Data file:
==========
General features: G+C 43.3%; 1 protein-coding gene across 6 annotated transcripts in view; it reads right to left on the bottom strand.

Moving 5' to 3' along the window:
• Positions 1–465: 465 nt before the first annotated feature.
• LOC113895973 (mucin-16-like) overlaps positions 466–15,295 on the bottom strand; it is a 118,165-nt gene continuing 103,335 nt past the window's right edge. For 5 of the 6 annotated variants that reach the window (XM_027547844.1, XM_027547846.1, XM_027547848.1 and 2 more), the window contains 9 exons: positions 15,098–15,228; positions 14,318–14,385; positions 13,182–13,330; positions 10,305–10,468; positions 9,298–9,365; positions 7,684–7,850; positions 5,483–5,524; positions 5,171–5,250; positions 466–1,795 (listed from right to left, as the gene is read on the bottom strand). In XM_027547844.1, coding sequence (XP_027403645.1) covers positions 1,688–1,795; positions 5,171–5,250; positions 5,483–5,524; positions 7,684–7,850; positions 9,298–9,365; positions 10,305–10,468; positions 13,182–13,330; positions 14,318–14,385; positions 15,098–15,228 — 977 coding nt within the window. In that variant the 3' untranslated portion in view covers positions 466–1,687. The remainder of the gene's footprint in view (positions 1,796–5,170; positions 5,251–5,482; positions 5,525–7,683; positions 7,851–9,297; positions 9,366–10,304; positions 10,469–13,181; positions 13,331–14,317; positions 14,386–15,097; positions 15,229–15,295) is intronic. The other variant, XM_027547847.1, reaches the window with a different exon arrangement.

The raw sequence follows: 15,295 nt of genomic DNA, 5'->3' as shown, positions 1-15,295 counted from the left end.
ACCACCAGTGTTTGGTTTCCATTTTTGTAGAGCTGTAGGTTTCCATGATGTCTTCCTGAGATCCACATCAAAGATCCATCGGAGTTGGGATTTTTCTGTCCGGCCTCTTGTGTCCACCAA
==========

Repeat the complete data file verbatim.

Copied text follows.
General features: G+C 43.3%; 1 protein-coding gene across 6 annotated transcripts in view; it reads right to left on the bottom strand.

Moving 5' to 3' along the window:
• Positions 1–465: 465 nt before the first annotated feature.
• LOC113895973 (mucin-16-like) overlaps positions 466–15,295 on the bottom strand; it is a 118,165-nt gene continuing 103,335 nt past the window's right edge. For 5 of the 6 annotated variants that reach the window (XM_027547844.1, XM_027547846.1, XM_027547848.1 and 2 more), the window contains 9 exons: positions 15,098–15,228; positions 14,318–14,385; positions 13,182–13,330; positions 10,305–10,468; positions 9,298–9,365; positions 7,684–7,850; positions 5,483–5,524; positions 5,171–5,250; positions 466–1,795 (listed from right to left, as the gene is read on the bottom strand). In XM_027547844.1, coding sequence (XP_027403645.1) covers positions 1,688–1,795; positions 5,171–5,250; positions 5,483–5,524; positions 7,684–7,850; positions 9,298–9,365; positions 10,305–10,468; positions 13,182–13,330; positions 14,318–14,385; positions 15,098–15,228 — 977 coding nt within the window. In that variant the 3' untranslated portion in view covers positions 466–1,687. The remainder of the gene's footprint in view (positions 1,796–5,170; positions 5,251–5,482; positions 5,525–7,683; positions 7,851–9,297; positions 9,366–10,304; positions 10,469–13,181; positions 13,331–14,317; positions 14,386–15,097; positions 15,229–15,295) is intronic. The other variant, XM_027547847.1, reaches the window with a different exon arrangement.

The raw sequence follows: 15,295 nt of genomic DNA, 5'->3' as shown, positions 1-15,295 counted from the left end.
ACCACCAGTGTTTGGTTTCCATTTTTGTAGAGCTGTAGGTTTCCATGATGTCTTCCTGAGATCCACATCAAAGATCCATCGGAGTTGGGATTTTTCTGTCCGGCCTCTTGTGTCCACCAA